For years, what Cupru Min extracts goes to China, and in addition to the quantities of copper that Romania’s economy loses, the other metals that result from refining the ore can also be added to the list of losses: selenium and tellurium, two vital elements for rocket engines and sub-assemblies that require materials with high temperature resistance, gold, and silver.

For example, the Phoenix Copper Smelter in Baia Mare used to produce 40,000 tonnes of copper per year, 12 tonnes of gold and 120 tonnes of silver per year, but it was all destroyed. In addition, Ampelum Zlatna used to produce 15,000 tonnes of copper per year, but this plant has also disappeared.

50,000 tons of ore for sale

Cupru Min sent its copper ore production to China in 2021 and 2022 through Trafigura Group Pte. Ltd. of Singapore, one of the world’s largest players in metals and energy trading.

For contracting the 2023 production, Cupru Min organised a new international tender in November 2022, and the opening of bids took place in mid-December last year.

The winner of the 50,000 tonnes of copper ore has not yet been announced.

Still waiting for mining to reopen

Moldomin, owner of about 30% of Romania’s copper concentrate reserves (approx. 200 million tonnes), was sold in 2021 to Turkey’s largest mining company, Eti Bakir.

But reopening mining here also raises a legislative issue. A new mining law was enacted in 2020, but although some time has passed since then, the National Agency for Mineral Resources (NAMR) has not adopted the methodological rules for its implementation. Among other things, they should also regulate the procedure for reopening closed mining operations.

Estimated shortfall of 50 million tonnes

While Romania has significant deposits but is not exploiting them to their true potential, Glencore, one of the world’s largest dealers of non-ferrous concentrates, is now looking at developing the huge El Pachon mine in Argentina.

Glencore CEO Gary Nagle forecasts a ‘huge shortfall’ of copper, which could reach a cumulative 50 million tonnes between 2022 and 2030. Even now, despite concerns about a global recession, the balance between supply and demand remains tight. Quantities of copper sold on international exchanges reach record low levels, covering only a few days of global consumption.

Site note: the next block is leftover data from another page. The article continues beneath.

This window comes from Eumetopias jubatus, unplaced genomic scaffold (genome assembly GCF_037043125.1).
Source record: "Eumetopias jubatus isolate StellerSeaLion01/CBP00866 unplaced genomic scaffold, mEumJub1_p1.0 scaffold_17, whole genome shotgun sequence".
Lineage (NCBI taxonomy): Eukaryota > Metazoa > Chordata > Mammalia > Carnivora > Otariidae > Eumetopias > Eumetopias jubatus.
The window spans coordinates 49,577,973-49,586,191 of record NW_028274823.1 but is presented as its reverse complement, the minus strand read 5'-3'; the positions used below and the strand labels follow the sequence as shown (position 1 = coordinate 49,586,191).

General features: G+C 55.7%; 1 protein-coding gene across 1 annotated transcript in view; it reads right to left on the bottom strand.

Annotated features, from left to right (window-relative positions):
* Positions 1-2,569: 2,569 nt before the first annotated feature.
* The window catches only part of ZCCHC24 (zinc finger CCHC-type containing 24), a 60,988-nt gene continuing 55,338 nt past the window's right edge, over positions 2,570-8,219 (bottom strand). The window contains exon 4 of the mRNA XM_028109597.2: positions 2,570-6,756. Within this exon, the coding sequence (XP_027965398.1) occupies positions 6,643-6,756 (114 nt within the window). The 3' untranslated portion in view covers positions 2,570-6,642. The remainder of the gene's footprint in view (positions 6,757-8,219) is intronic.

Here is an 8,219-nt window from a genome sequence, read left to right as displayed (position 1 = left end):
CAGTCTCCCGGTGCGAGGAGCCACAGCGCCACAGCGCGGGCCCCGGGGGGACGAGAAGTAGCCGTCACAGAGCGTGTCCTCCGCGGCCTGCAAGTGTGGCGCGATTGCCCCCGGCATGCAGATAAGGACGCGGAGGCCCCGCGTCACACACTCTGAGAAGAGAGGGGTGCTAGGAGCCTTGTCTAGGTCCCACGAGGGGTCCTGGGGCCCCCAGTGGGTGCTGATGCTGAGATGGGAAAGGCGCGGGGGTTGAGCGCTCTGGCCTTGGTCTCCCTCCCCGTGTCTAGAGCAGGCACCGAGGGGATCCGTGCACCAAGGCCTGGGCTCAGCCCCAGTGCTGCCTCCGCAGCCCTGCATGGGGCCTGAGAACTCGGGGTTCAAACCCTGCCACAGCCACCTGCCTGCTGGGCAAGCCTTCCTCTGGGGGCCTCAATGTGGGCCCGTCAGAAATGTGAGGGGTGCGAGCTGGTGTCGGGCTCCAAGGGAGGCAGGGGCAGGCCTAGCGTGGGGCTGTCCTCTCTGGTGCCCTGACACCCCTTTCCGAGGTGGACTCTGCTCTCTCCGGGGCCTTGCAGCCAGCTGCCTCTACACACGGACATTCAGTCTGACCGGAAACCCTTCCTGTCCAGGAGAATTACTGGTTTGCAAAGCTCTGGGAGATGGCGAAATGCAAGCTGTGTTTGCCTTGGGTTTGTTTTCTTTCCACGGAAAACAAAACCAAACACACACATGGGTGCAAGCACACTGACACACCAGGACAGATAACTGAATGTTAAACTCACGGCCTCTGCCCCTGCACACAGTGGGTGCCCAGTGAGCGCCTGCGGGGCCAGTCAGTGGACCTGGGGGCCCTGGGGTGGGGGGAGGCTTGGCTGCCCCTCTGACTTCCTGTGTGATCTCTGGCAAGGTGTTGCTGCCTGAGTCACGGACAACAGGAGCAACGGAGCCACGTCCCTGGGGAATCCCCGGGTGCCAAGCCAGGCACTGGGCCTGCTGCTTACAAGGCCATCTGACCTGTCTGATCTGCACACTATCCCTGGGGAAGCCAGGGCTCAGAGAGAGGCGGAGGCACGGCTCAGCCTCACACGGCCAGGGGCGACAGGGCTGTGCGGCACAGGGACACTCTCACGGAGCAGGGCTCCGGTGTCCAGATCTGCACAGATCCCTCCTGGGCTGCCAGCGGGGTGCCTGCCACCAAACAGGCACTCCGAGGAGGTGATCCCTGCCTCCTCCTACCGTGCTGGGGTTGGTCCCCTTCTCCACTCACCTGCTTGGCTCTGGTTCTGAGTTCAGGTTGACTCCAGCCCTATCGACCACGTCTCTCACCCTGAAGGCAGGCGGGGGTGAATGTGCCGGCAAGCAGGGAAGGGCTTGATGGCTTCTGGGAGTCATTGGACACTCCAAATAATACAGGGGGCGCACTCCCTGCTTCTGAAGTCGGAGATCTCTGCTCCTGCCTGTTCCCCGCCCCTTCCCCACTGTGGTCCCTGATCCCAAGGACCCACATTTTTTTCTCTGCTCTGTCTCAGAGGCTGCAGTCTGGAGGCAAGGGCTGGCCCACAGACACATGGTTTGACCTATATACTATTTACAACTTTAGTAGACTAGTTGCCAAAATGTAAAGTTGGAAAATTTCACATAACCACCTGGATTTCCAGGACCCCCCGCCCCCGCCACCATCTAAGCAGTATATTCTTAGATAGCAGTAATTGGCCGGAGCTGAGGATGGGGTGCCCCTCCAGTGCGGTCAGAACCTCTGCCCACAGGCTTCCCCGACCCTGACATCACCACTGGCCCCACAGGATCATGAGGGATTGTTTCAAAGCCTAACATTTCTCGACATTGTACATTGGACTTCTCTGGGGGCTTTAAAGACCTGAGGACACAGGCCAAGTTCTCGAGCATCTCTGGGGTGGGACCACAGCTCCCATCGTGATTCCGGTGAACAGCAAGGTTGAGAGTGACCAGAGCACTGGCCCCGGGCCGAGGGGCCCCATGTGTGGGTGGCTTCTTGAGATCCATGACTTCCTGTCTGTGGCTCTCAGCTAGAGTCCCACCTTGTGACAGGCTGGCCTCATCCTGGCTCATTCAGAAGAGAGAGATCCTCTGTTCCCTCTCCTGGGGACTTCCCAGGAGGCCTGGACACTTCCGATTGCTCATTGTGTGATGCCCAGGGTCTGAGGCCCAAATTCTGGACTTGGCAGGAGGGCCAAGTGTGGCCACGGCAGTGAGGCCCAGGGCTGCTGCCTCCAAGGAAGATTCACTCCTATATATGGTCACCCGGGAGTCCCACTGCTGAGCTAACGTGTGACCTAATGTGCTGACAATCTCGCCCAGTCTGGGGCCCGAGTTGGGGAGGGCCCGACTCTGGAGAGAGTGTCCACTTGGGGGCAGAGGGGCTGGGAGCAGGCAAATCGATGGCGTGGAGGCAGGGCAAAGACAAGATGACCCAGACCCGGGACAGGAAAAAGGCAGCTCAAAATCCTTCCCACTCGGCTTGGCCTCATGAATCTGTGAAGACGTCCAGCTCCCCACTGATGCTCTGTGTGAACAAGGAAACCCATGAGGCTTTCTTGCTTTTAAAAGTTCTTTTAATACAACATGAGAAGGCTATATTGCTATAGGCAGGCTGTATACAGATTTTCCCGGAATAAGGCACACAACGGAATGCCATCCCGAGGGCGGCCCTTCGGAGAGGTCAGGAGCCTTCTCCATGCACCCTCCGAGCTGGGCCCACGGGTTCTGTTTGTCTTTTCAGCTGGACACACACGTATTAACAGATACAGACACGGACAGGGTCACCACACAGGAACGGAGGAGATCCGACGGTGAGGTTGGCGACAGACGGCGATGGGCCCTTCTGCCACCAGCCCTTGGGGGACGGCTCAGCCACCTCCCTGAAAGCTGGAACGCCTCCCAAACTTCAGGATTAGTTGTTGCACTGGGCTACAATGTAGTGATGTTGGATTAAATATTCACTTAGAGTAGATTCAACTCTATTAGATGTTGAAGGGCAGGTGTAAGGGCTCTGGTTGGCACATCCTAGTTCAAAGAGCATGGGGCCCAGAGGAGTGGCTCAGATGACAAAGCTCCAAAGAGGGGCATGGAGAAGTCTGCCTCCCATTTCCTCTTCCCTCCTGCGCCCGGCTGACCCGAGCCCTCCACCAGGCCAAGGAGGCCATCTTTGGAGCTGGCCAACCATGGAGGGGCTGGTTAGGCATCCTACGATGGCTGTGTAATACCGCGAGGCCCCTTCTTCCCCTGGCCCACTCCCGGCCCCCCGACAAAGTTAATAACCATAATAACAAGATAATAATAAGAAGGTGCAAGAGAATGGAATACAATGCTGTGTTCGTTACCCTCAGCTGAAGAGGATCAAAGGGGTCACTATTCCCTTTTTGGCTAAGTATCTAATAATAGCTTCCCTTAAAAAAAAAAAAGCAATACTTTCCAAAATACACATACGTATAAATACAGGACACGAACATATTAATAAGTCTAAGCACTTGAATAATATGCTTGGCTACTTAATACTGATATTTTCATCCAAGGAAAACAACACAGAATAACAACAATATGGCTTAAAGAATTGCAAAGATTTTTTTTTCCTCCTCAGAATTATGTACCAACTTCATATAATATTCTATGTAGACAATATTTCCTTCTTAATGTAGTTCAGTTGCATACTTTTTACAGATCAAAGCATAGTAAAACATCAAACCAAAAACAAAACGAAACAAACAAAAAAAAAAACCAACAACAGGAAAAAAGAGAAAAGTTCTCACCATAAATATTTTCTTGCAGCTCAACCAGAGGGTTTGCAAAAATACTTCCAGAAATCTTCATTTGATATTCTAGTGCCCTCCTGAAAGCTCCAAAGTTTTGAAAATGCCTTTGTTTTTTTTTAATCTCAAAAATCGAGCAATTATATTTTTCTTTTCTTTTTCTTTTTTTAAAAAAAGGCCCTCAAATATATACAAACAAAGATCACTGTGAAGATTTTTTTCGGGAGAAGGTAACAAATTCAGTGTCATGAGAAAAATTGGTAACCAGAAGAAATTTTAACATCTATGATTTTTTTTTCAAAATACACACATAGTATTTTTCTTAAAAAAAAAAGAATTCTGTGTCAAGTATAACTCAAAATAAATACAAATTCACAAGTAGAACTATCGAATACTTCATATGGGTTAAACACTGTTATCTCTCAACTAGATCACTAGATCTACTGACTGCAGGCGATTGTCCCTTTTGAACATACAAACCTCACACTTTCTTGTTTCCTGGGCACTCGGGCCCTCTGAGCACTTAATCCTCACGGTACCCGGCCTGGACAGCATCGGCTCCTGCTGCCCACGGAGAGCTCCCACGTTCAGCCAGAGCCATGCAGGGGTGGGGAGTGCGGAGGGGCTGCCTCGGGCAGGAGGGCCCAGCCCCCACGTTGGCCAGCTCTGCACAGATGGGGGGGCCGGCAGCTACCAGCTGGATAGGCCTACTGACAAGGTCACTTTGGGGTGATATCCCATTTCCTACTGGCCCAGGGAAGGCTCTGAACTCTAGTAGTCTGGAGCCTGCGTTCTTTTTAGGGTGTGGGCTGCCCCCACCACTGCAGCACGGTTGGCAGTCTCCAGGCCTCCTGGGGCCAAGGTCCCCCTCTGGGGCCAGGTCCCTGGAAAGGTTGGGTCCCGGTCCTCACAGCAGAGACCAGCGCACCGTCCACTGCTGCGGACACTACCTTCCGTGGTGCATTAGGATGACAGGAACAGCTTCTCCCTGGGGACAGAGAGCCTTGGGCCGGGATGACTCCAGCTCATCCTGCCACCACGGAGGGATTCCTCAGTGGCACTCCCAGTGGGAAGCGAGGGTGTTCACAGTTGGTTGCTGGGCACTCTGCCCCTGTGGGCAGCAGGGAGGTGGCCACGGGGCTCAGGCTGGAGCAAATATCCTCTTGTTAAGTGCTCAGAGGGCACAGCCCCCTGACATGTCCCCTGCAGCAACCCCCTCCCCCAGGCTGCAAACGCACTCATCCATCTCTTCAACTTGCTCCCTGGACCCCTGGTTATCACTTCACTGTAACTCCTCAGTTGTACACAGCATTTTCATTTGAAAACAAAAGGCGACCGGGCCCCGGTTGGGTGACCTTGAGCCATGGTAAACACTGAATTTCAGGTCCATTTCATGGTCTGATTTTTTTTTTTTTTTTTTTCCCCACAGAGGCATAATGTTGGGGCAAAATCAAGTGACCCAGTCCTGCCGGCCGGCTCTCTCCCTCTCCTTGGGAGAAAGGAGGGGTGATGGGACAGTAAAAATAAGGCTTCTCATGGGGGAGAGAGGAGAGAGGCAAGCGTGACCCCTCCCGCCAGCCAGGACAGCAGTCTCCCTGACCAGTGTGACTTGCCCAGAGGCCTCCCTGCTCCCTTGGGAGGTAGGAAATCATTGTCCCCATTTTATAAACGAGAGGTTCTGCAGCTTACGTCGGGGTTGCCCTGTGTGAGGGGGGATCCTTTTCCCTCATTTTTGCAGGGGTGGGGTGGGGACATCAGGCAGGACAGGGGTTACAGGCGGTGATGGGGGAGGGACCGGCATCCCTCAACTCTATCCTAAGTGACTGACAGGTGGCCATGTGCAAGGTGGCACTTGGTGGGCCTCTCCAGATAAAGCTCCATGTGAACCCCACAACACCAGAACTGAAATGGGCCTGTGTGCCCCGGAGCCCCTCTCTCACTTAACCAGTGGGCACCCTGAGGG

Large mines reduce production

According to the International Copper Study Group (ICSG), only two major copper mines have been opened between 2017 and 2021.

Currently, two greenfield projects, Kamoa Kakula in the Democratic Republic of Congo and the Quellaveco mine in Peru, are increasing production, but this growth is offset by operational problems faced by other major mines around the world.

In Chile, the world’s largest copper producer, production will fall by 5.8% in 2022, according to government estimates. Chile’s state-owned Codelco said production fell in the first nine months of 2022 and will fall further in 2023.

In December, Panama’s government ordered Canada’s First Quantum Minerals to halt operations at its Cobre Panama copper mine after it failed to agree on royalties under a new contract. Local community protests in Peru are also disrupting copper production and supplies.

Russia opens up a huge deposit

In Russia, the giant Udokan Сopper project is scheduled to start production this year, with an estimated annual extraction of 135,000 tonnes of copper ore.

With ore reserves of over 26 million tonnes, Udokan is one of the largest deposits globally. Located in Russia’s Far East, near the border with China, the deposit is ideally positioned to transport the metal to a country that accounts for more than half of the world’s copper consumption.

China, the big beneficiary of the Udokan deposit

While Europe is postponing some of its green energy projects due to economic problems caused by higher oil and gas prices, China is on track to achieve net zero emissions by 2060.

This country is already the world’s largest producer of electric vehicles, solar panels, and electric batteries. The country’s development plans include increasing renewable energy capacity and increasing the share of electric vehicles in total car sales.

These initiatives will require additional copper and the Udokan deposit is ready to meet China’s growing demand, Energy Industry Review writes.